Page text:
Last week, the Ayala Museum invited me to their latest exhibit on Tabacalera, the Philippines’ most popular tobacco company. It’s formally called Compania General de Tabacos de Filipinas, and it surprised me to know that the company has existed for more than a century. I have heard of Tabacalera, but I thought it was a new company.
I’ve always been curious about cigars. I once tried smoking one, and it has a deliciously earthy taste different from cigarettes. After all, cigars are made of tightly-rolled dried tobacco, while cigarettes are made of finely-cut tobacco leaves. Which means you get the full flavor of tobacco when smoking a cigar.
Beyond Tobacco also had two Fernando Amorsolos as part of its exhibit. Left: Tobacco Maiden (Undated, from the Josephine Jimenez collection), Right: Igorot Scene (1953, from the Ayala Corporation collection)
With this in mind, I attended the opening of ‘Beyond Tobacco. A bridge between the Philippines and Spain.’ Beyond being around for more than 100 years, the tobacco company has also played a significant role in the Philippine economy. Besides being in tobacco, Tabacalera also dabbled in shipping, sugar, rice, forest harvesting, and paper. It even constructed public infrastructure like railways, houses, schools, and irrigation channels.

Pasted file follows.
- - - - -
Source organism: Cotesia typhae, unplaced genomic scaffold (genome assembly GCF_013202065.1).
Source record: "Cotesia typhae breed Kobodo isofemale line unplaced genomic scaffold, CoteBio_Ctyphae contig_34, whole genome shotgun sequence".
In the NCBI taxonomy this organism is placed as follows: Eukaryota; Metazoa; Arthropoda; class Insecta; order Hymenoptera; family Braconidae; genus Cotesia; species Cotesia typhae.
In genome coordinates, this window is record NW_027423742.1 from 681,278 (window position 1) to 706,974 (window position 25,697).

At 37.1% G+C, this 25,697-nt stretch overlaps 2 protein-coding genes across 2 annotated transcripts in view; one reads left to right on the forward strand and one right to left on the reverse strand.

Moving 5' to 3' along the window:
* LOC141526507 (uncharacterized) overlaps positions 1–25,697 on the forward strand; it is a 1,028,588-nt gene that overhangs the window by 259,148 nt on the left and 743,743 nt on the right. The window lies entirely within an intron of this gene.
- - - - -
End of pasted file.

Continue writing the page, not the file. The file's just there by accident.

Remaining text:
Some of Beyond Tobacco’s artifacts from Tabacalera’s history
Beyond Tobacco is a mix of Tabacalera images, maps, books, art objects, and antiques, all of which were lent by institutions in the Philippines and Spain, and private collectors.
One of the highlights of Beyond Tobacco is the Biblioteca Filipina, a collection of 4,000 books considered as the cultural legacy of Tabacalera. According to John Silva, executive director of the Ortigas Library Foundation, there is “no other Filipiniana collection of the number, the breadth, and the vintage as that of the Tabacalera Collection.”
They were also selling Tabacalera cigars at the opening of Beyond Tobacco
Beyond Tobacco will also have a series of talks in the coming months until the end of the exhibit. On May 17, John Silva will lead a discussion on The cultural legacy of Tabacalera: the Biblioteca Filipina, while on June 14, Dr. Benito Legarda, Jr., Prof. Jose Maria Arcadio Malbarosa, and Prof. Maria Luisa Camagay will discuss The transnational dimension of the Tabacalera. All talks are admission-free.
The Ayala Museum’s exhibit on Tabacalera will be mounted until July 6. More pictures and my full article on When In Manila here.